Writing: You Can Never Conclude
Writers often start what they don’t finish
Writing has not been a piece of cake for me. I’m pretty sure there are many people like me too.
What strikes me more, probably confounds me, is never reaching a conclusion.
A lot of writers, to their audience, seem to have great conclusions in their writing. Some even have “The End” on the last page of their manuscripts as a sign of conclusion. But, if you ask the writer “is that really your end”, they would 90% of the time tell you “NO!!!”
Let’s take this situation for instance. Say you are writing on human relationships. So, as a psychologist, you have volumes 1 and 2, 4000 pages each. Logically, it makes no sense to have a volume 3. Nigerian students will even tell you “What else do you have to say? Do you want to write about aliens now? 😂”
As the writer, you know that you are not done but you just cannot go on. There is just this insatiable desire to continue writing. There’s always something to say, one more exemption to have, one more principle to uphold especially when you write about people i.e. lifestyle writing.
In my community, we were taught this:
“Writing is thinking and rewriting is rethinking.”
We all know that the thinking process is not one that ever stops. Thinking and rethinking can take an eternity, it never ends. Even after reaching a conclusion that makes the most sense, I would usually think of the other side of my conclusion and start the thinking process all over again.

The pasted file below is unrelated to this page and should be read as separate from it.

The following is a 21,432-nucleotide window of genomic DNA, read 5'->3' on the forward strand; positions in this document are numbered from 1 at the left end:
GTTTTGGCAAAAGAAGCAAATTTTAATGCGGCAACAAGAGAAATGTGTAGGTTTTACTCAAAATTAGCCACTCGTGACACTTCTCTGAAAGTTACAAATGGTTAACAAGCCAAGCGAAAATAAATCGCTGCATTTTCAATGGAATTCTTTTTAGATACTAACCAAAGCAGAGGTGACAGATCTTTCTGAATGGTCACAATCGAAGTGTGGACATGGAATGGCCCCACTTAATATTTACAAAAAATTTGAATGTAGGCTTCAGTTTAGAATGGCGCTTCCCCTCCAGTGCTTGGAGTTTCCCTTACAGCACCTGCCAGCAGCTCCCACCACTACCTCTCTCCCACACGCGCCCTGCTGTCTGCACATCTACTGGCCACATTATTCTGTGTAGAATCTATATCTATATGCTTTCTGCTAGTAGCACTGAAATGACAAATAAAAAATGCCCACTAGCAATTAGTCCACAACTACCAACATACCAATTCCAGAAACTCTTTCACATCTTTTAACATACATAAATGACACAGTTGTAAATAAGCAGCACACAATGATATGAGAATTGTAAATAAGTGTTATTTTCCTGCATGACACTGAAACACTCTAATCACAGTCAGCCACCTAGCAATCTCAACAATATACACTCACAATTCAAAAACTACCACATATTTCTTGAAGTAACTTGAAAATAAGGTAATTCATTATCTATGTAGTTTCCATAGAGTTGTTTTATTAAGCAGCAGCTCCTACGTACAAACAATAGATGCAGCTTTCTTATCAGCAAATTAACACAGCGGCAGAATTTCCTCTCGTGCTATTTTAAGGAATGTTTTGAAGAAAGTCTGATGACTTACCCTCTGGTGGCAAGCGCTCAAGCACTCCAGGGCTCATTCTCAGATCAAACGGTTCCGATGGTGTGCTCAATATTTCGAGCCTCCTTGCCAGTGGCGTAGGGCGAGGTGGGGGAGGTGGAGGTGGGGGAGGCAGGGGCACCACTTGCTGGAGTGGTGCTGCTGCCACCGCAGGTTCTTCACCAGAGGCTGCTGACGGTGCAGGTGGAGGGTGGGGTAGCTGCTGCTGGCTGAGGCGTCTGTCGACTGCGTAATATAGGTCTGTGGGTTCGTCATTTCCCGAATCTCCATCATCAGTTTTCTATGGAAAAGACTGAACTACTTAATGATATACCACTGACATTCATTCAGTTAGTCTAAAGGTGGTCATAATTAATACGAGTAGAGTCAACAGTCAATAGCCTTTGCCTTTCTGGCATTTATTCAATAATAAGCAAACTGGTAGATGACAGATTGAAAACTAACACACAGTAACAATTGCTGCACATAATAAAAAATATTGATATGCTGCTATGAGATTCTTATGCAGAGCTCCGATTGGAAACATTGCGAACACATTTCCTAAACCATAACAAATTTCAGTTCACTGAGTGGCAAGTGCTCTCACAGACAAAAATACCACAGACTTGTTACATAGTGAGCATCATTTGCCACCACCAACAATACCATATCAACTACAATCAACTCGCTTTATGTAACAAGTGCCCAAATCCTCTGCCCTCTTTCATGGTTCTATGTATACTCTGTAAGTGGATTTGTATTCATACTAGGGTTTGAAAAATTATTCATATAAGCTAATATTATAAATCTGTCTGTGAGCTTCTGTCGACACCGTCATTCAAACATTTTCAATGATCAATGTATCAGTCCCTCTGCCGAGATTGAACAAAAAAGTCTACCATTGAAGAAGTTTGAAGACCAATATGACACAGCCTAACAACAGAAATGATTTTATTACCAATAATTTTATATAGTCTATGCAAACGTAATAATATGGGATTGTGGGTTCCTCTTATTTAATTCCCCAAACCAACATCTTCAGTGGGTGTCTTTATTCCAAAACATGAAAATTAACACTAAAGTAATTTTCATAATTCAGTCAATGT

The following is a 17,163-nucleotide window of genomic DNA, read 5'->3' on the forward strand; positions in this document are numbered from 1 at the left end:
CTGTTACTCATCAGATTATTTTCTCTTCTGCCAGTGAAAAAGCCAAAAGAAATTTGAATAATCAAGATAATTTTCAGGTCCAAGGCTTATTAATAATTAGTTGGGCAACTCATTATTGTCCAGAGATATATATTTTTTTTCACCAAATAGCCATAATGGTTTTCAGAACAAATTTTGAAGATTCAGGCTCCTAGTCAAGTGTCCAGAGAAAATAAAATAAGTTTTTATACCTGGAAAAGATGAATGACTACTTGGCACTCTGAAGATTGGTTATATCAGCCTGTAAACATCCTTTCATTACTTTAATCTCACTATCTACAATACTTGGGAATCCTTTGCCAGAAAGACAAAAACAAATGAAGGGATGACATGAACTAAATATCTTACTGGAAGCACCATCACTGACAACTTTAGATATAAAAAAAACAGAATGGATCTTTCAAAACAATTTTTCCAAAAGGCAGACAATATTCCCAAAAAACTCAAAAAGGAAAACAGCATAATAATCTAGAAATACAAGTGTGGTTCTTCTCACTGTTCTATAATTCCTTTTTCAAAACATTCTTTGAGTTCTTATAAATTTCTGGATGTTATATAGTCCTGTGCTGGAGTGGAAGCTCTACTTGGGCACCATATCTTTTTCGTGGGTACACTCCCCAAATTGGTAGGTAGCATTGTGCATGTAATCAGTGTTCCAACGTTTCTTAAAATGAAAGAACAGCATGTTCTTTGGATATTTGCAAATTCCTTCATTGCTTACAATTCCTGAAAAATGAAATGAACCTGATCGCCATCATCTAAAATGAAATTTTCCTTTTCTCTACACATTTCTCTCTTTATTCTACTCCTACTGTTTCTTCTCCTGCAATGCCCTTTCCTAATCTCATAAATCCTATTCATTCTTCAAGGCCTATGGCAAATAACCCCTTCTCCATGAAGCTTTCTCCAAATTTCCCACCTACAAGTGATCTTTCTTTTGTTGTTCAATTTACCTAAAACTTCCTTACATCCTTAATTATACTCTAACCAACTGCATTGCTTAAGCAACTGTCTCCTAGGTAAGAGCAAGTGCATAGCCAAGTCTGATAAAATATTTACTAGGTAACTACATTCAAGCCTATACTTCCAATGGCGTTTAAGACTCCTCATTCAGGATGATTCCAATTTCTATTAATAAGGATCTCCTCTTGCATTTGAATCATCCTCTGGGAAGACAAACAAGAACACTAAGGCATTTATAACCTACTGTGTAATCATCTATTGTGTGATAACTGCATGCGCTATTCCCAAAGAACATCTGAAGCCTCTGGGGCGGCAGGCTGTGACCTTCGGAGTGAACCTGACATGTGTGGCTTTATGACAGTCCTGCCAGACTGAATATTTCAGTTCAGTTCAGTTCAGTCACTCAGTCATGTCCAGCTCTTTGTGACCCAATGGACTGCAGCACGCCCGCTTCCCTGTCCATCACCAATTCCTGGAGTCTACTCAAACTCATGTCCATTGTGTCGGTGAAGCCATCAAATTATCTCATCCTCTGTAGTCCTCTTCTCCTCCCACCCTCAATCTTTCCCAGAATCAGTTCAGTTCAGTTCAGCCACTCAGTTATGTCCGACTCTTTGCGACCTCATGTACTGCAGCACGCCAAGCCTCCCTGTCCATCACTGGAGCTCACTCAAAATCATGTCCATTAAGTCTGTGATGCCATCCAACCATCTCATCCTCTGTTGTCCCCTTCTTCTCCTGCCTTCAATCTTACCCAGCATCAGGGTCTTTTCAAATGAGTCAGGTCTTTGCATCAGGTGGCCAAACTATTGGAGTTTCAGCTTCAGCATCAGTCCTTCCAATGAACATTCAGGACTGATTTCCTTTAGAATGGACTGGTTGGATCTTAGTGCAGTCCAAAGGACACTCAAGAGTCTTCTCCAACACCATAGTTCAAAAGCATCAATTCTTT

What I figured is that most writers tend to overthink. To cover the scope of whatever subject matter you pick, you would often find yourself thinking of every possible outcome of that subject matter. This is exactly what does not make you finish.
You could even be a perfectionist, but to publish a piece, you cannot afford to show your ‘perfectionist’ tendencies. You’d probably not reach a conclusion. Say you are about to print out your first book, I bet you would be thinking “Oh, I should have included that on page 40.”
I guess time, energy, stress and (in most cases) logic can be positive limiting factors for writers. These are the conclusions you see at the end of every piece. Conclusions are not necessarily the words but the factors surrounding the production of each piece.
As I write this little piece, I feel I could have done better. But, maybe not today. I wouldn’t be able to put this out if I keep on writing. I’d not finish here if I entertain the urges in my brain to understand all the possible outcomes of this article.
Stay safe, writers.
We see what you do.